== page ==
Network Attached Storage Review: Data Robotics Drobo FS - Page 2

By Joseph Moran | Posted August 31, 2010

Expanding and Replacing Network Storage

Like its non-networked forebears, what really makes the Drobo FS shine is how painlessly you can replace a bad drive or expand capacity without having to partition drives or temporarily migrate data off the unit as you normally do with conventional RAID storage. Case in point: when we popped a 1.5 TB drive into the Drobo FS's remaining empty bay, it was online and available within less than 30 seconds with the Drobo Dashboard promptly reporting an extra .79 TB of usable capacity for a total of 2.95 GB.

 Drobo Dashboard software, network attached storage; network storage devices
To configure the Drobo FS or to view detailed information about its available storage capacity, you need the Drobo Dashboard software.
(Click for larger image)
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We then initiated a large (10 GB) file transfer to the Drobo FS while streaming high-definition video from the device, and then yanked a random drive to simulate a failure. As expected, both operations proceeded without interruption or any perceptible decrease in performance. Upon replacing the "bad" drive -- which turned out to be the 250 GB one -- with a new 1.5 TB drive, the Drobo FS began its data rebuild process (it took about 30 minutes for us, but times will vary based on how much data is on the unit) in the background and updated its usable capacity to 4 TB.

You can keep tabs on the Drobo FS's status without having to fire up the Drobo Dashboard. Each drive bay has an indicator light that tells you the status of the drive and by extension, the device's overall condition.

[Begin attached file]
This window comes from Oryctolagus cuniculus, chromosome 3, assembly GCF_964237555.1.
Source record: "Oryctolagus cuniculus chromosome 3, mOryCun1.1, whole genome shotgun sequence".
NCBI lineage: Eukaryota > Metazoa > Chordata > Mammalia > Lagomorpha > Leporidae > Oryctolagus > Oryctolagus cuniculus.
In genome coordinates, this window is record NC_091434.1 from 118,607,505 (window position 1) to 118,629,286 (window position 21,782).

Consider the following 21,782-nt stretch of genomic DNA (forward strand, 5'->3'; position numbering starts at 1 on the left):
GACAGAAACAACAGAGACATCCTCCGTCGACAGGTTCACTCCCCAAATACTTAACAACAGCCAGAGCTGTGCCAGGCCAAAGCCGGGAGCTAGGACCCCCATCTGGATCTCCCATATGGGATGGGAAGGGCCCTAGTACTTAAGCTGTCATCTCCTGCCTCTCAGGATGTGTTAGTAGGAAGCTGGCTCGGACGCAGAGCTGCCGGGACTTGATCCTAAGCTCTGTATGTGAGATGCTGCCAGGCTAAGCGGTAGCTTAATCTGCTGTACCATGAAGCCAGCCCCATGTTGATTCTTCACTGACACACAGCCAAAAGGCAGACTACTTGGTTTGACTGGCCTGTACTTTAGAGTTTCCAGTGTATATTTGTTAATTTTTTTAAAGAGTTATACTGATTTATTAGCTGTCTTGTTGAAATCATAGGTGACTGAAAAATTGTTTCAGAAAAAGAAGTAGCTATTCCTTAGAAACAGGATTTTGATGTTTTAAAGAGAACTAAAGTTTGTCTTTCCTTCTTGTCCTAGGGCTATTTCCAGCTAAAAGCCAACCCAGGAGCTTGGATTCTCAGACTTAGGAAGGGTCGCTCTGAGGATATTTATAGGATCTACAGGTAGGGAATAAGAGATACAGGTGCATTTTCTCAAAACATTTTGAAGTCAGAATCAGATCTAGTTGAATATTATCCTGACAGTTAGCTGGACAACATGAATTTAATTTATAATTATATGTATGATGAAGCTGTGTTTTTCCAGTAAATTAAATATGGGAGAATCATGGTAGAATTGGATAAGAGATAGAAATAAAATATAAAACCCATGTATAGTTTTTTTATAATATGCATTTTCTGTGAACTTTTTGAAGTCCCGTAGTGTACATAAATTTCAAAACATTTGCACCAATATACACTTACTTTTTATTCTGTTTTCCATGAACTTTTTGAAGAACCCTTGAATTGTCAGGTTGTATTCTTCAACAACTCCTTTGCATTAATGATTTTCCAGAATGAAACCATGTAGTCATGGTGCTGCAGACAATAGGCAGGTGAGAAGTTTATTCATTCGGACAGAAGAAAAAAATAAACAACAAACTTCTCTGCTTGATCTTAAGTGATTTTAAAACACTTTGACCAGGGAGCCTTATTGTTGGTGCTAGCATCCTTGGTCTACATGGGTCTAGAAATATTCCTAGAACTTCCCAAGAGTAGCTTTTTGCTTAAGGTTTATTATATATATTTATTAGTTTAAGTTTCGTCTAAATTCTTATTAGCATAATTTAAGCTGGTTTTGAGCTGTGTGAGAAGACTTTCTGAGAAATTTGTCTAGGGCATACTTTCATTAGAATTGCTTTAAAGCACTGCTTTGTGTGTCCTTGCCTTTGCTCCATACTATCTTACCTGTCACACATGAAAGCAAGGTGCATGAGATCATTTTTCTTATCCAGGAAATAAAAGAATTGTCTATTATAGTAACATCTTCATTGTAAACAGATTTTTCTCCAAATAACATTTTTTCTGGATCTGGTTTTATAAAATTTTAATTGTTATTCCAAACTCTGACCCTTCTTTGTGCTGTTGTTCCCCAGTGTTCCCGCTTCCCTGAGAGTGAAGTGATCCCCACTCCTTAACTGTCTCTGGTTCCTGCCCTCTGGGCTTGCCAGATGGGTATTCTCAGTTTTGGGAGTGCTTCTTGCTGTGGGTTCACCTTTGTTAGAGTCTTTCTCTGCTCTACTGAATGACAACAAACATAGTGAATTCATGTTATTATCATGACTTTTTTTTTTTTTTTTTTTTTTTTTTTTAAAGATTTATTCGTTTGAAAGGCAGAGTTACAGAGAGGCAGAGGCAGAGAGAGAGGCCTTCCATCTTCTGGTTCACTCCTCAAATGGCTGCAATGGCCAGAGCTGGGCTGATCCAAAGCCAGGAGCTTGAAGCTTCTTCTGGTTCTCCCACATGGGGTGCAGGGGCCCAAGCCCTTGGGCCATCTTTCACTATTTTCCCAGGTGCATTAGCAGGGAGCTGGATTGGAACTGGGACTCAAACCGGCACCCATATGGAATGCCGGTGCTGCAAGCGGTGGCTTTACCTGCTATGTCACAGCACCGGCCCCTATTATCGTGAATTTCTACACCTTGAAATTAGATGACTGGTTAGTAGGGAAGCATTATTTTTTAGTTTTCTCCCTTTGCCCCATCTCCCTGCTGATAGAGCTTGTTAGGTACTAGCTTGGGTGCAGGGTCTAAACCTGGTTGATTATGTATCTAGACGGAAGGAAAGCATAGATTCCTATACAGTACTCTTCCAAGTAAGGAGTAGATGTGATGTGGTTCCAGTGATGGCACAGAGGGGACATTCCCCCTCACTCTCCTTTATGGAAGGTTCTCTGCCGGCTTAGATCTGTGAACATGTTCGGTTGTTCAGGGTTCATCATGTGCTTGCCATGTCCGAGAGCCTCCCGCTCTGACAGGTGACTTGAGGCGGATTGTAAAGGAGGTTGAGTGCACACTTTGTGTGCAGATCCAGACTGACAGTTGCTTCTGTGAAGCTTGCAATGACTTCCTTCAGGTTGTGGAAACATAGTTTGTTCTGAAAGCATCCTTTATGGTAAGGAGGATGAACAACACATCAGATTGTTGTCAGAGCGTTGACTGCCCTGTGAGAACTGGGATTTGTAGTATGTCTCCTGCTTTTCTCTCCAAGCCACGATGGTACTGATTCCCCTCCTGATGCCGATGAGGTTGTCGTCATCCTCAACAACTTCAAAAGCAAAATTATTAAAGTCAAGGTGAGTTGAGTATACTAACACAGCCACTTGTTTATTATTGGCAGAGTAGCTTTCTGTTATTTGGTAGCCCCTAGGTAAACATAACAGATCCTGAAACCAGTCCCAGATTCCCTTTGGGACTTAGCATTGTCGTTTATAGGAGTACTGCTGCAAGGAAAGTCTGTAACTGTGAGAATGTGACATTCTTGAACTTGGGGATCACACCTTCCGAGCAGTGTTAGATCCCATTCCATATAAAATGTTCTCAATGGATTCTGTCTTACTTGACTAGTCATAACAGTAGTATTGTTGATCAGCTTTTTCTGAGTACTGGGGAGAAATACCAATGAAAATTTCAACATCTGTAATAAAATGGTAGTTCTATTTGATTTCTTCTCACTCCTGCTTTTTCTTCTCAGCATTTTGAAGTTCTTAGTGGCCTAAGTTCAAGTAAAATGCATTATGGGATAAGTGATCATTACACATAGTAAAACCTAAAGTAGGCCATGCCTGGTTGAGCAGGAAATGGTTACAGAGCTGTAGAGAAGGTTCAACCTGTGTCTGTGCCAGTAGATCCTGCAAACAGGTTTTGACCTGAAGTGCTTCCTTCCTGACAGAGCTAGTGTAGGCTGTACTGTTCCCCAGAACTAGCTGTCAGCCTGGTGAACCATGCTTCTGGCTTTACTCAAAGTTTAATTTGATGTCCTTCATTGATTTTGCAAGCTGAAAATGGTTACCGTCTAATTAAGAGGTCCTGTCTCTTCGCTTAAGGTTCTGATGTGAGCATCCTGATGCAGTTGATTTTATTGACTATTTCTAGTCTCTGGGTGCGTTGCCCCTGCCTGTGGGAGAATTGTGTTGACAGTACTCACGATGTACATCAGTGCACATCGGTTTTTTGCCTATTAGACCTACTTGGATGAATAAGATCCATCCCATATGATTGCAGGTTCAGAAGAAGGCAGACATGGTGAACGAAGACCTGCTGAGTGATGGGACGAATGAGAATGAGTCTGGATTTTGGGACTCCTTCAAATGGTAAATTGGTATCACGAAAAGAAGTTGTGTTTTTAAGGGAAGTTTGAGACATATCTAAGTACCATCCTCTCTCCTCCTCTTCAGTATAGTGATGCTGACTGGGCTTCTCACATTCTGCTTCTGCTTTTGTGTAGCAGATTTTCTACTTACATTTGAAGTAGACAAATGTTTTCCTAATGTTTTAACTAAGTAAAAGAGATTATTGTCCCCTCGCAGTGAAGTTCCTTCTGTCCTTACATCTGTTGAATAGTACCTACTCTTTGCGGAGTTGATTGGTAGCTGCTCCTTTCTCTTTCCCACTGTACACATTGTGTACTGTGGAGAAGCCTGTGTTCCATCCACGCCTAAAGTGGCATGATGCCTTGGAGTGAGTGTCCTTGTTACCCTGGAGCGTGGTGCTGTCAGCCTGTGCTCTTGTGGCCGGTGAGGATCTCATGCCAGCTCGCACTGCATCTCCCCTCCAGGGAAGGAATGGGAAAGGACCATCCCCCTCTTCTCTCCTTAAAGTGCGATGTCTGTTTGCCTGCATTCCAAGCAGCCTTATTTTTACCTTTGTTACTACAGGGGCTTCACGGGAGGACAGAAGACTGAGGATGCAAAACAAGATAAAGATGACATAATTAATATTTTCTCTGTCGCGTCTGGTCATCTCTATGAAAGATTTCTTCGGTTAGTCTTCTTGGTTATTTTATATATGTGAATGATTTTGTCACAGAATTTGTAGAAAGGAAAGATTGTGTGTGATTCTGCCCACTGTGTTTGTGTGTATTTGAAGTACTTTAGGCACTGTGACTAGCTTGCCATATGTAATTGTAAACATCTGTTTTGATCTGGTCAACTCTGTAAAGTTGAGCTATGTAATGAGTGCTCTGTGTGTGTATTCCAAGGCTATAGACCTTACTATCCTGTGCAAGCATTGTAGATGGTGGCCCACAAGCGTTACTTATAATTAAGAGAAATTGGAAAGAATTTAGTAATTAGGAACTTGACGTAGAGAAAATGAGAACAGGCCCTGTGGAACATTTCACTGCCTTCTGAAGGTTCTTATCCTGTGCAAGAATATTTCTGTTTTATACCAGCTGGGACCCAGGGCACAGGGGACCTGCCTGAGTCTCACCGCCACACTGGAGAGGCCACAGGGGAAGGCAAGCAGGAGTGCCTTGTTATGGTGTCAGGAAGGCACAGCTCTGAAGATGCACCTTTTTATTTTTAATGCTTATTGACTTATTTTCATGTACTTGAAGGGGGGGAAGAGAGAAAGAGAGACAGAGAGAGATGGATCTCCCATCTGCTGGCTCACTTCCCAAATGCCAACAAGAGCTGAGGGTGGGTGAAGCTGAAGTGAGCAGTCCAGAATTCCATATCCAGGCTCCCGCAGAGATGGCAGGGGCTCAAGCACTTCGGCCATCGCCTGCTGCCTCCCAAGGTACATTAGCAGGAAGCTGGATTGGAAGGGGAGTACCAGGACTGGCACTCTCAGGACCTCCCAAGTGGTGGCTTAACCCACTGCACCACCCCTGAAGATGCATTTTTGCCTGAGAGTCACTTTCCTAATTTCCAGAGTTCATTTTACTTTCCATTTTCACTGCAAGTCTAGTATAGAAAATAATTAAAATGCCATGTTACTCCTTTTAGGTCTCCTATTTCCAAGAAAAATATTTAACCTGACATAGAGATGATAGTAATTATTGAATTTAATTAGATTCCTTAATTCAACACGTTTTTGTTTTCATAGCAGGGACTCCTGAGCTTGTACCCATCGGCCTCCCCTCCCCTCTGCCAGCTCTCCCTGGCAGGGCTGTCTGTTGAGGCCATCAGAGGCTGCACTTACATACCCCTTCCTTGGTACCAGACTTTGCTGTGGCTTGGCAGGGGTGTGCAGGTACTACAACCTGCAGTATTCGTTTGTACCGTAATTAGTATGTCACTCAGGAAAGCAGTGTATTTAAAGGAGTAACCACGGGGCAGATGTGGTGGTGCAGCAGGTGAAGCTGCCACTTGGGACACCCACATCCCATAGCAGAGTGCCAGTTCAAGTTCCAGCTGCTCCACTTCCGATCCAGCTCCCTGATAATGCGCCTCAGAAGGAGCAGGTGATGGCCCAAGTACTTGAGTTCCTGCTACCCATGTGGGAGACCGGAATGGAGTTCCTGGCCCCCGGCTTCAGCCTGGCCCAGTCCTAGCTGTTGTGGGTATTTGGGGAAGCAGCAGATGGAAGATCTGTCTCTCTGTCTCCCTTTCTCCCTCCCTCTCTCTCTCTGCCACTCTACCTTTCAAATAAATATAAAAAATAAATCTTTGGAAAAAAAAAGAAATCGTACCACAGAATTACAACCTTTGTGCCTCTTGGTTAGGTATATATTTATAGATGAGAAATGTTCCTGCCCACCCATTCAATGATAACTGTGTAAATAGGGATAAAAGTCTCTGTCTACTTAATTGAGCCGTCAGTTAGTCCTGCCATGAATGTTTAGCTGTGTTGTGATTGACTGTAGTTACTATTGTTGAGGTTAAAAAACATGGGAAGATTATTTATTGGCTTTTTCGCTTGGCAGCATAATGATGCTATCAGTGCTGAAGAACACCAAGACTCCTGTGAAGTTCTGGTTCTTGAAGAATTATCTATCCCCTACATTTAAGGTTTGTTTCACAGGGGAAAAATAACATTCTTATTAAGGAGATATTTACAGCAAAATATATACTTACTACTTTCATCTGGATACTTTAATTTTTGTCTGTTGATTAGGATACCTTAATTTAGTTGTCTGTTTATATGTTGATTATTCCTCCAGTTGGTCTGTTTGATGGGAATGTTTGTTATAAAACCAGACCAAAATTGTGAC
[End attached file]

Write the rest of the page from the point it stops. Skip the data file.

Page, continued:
Healthy drives naturally show green, failed drives blink red, and when the Drobo FS reaches 85 or 95 percent capacity, a solid yellow or red light (respectively) appears next to the bay that requires a new or upsized drive. There's also a row of 10 lights at the base of the Drobo FS that provides a rough gauge of the unit's available storage -- each light represents 10 percent of storage in use.

If you're willing to sacrifice some capacity to gain even greater data protection, the Drobo FS offers a useful dual-redundancy feature. It's turned off by default, but when activated via Drobo Dashboard it redistributes data across drives in such a way that it can withstand two drive failures instead of just one.

When we turned on dual-redundancy, the background conversion process (which took about two hours) knocked our Drobo FS's capacity down from 4 TB to 2.70 TB. We then promptly pulled two of the Drobo FS's five drives while it was copying files and streaming data, but there was nary a hiccup from the unit. Another nice aspect of the dual-redundancy feature is that it's reversible; you can deactivate it at any time if you need the extra space.

The Drobo FS lacks many of the features that standard in small office networked storage devices, such as FTP, iTunes or UPnP/DLNA streaming media servers. Although not features a business is likely to need, these and other features are available via free DroboApps add-ons (see the complete list). Because they're community-created, however, they're not supported by Data Robotics. Also absent is any way to remotely access data stored on the Drobo FS. (Data Robotics says that's coming later.)

Although the $699 price tag for an empty Drobo FS is steep, it becomes more palatable once you consider that you can fill it with the least expensive drives you can find (spacious 1 TB drives, for example, can be had for less than $70 online). Even better, the flexible upgrade path lets you buy the most economical drives today -- rather than pay a premium for larger sizes -- and take full advantage of the ever-falling cost per GB. After all, it's a safe bet that a given capacity drive will be cheaper in 6 or 12 months than it is today.

The Drobo FS is pricey, and it doesn't have all the features of even lower-priced competitors. But if you're looking for a networked storage device that offers both storage protection and no-hassle, cost-effective future expansion, it's the one to choose.

Price: $699 (without hard drives)

Pros: Simple setup and painless expansion or replacement of storage via ordinary SATA hard drives; dual-redundancy feature protects against two drive failures

Cons: Pricey; device configuration performed via software utility rather than Web browser; doesn't support shared printers or walk up device sharing via USB; lacks remote access feature

Joseph Moran is a veteran technology writer and co-author of Getting StartED with Windows 7, from Friends of ED.

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